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Weak PNG Government plus Smart Advisors equals Missing Aid Millions


An Advertiser investigation has found AusAID is investigating 175 fraud cases across 27 countries.

Documents released under Freedom of Information expose a criminal trail in some of the world's poorest countries with widespread theft of cash and forging of receipts.

They also show how food and other supplies are diverted from dirt-poor communities and sold on to the black market at inflated prices.

While AusAID insists it is improving fraud control, the documents also reveal police are often reluctant to charge local criminals - frustrating the agency's attempts to recover missing aid money.

In one case, the Eritrean Government in 2006 seized food and other supplies from the United Nation's World Food Program, saddling Australian taxpayers with a probable loss of $1.25 million.

The revelations will do little to boost public confidence in a foreign aid program that is forecast to nearly double by 2015 to $8 billion a year.

Papua New Guinea has emerged as Corruption Central, with 71 cases of identified fraud - 40 per cent of the AusAID total - involving millions in missing funds.

In one case, a corrupt local official tried to bank a cheque for $522,000 before a diligent bank executive intervened.

Another five-year-old fraud investigation involving illegal purchasing will likely see $258,391 written off.

Indonesia, which will receive $458 million in Australian assistance in 2010/11, has 31 fraud cases, followed by the Philippines (20) and the Solomon Islands (19).

AusAID Director-General Peter Baxter says fraud levels compare "very favourably" with domestic agencies such as Centrelink.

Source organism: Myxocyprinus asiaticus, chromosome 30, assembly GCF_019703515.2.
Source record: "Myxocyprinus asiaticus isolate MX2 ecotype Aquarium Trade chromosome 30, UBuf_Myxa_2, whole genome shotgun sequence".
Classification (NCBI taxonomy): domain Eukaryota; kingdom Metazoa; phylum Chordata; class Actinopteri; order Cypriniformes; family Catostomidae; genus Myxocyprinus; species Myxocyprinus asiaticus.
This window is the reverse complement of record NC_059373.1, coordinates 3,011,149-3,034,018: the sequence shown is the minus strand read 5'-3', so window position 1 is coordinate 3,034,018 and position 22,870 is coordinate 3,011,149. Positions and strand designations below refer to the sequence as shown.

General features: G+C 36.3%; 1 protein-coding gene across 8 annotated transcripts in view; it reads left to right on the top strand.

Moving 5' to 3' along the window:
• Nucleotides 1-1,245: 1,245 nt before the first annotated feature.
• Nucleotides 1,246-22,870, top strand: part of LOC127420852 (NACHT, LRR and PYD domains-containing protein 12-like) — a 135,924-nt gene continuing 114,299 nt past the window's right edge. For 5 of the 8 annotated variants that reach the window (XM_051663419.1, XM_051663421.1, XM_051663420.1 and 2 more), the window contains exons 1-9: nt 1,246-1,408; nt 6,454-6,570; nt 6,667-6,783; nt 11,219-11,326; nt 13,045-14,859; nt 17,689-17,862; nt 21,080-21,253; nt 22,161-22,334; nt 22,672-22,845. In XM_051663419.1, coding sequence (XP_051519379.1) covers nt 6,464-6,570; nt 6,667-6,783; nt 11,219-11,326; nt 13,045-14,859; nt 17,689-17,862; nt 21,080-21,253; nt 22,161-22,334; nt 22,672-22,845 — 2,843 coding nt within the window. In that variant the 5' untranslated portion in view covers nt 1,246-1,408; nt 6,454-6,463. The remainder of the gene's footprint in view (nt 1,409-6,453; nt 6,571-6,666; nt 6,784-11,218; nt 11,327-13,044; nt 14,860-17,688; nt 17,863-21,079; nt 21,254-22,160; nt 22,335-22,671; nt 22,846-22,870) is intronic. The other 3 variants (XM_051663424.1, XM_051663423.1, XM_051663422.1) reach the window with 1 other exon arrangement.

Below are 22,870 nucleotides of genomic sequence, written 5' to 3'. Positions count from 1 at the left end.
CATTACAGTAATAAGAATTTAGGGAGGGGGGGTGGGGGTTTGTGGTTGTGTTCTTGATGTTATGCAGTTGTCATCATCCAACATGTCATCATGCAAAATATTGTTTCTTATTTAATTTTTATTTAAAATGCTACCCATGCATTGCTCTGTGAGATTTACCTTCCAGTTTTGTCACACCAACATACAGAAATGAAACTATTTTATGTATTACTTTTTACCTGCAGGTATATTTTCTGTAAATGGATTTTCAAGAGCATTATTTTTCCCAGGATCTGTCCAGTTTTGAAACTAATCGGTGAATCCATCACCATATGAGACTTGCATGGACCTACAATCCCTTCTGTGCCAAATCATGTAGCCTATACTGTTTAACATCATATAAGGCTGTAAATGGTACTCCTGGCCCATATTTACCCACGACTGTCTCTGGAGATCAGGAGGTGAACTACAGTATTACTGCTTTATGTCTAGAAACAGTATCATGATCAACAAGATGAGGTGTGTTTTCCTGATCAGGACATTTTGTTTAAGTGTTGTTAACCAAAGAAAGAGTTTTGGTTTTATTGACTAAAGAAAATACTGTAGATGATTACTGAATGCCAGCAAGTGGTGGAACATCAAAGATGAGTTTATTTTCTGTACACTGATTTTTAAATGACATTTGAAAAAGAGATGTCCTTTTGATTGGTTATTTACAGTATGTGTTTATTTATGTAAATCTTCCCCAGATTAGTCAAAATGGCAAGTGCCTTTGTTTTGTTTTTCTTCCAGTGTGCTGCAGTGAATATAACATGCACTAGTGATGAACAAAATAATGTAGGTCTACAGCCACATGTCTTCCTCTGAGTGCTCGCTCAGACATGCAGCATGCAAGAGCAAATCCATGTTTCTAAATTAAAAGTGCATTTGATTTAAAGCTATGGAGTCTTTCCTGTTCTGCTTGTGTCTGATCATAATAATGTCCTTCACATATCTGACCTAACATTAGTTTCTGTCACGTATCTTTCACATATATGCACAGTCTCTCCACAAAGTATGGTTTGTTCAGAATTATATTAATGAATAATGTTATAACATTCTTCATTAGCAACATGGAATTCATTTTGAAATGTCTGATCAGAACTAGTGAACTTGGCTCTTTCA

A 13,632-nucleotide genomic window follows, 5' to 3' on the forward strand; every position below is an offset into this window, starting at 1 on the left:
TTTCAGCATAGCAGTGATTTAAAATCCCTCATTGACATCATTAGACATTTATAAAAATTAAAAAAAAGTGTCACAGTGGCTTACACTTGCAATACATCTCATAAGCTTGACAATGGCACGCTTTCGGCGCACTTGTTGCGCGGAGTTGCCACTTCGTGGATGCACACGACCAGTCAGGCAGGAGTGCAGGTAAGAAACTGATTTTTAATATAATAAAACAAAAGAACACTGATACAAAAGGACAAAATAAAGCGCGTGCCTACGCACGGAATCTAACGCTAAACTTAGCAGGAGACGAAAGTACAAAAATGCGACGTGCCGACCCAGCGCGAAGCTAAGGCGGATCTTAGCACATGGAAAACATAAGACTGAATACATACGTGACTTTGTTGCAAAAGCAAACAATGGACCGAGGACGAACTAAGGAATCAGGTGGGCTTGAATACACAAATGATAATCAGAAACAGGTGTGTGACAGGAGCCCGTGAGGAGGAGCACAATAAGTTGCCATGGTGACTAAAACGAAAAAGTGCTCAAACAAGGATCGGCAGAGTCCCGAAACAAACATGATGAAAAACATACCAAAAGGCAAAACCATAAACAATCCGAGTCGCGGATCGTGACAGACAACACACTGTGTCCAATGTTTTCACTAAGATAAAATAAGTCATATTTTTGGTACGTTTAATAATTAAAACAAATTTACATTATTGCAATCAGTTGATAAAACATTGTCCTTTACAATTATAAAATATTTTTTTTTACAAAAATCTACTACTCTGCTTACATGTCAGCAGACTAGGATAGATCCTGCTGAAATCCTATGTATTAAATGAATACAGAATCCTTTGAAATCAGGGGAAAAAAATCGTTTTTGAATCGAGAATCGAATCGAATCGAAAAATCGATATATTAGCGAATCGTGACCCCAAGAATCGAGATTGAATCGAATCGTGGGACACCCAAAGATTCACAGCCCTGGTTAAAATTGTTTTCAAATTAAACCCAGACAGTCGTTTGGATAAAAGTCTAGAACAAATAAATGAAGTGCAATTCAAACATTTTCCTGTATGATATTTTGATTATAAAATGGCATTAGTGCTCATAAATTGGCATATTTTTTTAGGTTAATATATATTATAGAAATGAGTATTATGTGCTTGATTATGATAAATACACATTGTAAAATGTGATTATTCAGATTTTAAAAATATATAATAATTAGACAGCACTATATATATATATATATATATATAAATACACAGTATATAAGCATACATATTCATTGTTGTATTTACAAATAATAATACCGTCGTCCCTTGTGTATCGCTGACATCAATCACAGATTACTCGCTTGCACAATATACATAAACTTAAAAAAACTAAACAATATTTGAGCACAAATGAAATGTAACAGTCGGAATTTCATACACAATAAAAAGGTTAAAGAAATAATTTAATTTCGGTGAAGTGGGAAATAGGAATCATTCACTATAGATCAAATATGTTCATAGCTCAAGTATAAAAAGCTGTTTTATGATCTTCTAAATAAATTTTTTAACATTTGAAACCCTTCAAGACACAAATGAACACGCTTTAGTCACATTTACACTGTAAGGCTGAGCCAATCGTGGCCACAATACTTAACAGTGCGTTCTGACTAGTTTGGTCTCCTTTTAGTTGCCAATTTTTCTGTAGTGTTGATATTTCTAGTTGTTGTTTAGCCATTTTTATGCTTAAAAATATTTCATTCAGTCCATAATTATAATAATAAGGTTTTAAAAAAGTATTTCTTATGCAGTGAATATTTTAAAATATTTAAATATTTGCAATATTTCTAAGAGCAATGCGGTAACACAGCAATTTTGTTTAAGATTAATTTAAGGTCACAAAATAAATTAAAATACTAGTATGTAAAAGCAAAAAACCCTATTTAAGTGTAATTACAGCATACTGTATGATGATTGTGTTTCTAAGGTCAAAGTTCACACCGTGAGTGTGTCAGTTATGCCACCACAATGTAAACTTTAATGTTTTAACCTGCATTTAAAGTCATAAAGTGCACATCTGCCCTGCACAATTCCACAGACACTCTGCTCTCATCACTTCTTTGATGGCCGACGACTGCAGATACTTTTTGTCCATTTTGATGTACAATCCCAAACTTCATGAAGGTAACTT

"The level of fraud in our program from 2004/05 until December 2010 was 0.017 of 1 per cent of the $20 billion that had been appropriated to AusAID during that period," Mr Baxter said.

He denied that fraud was on the increase - despite 16 cases reported in November alone.

The FoI documents reveal how taxpayers' money is being squandered, with corrupt local officials and agencies profiting at the expense of the poor.

Australia is one of the biggest aid donors in the world, focusing on the Asia-Pacific, although the Government wants to expand its aid funding into Africa in the coming years.

The FoI documents mention the difficulties of trying to manage a $4.5 billion budget while dealing with some of the most corrupt nations in the world.

One investigation in Fiji, involving fraud of $37,670, has been closed, with AusAID declining to report the matter to the police "due to the highly sensitive political environment" on the Pacific island nation.

At other times AusAID has struggled to establish fraud "because of the lack of a paper trail", while on other occasions businesses were paid money but then closed their offices.

An unknown amount of AusAID money has been caught up in a major scandal involving the African country of Mali, where health workers are alleged to have embezzled hundreds of thousands of dollars.

The fraud involved a raft of "managing contractors" who are paid hundreds of millions of dollars to manage aid projects. These contractors include Cardno Limited, which is involved in 40-odd cases of fraud.

Houses that were supposed to be supplied for hospitals in PNG last May were not delivered, "and requests for a refund have been refused", the documents say. The cost to taxpayers will be just shy of $50,000.

Foreign Affairs Minister Kevin Rudd has announced a review of the entire foreign aid program, following an Advertiser investigation last year that found millions of dollars were being wasted and gobbled up by highly paid consultants.

The review will examine AusAID's effectiveness in identifying and managing fraud across its budget.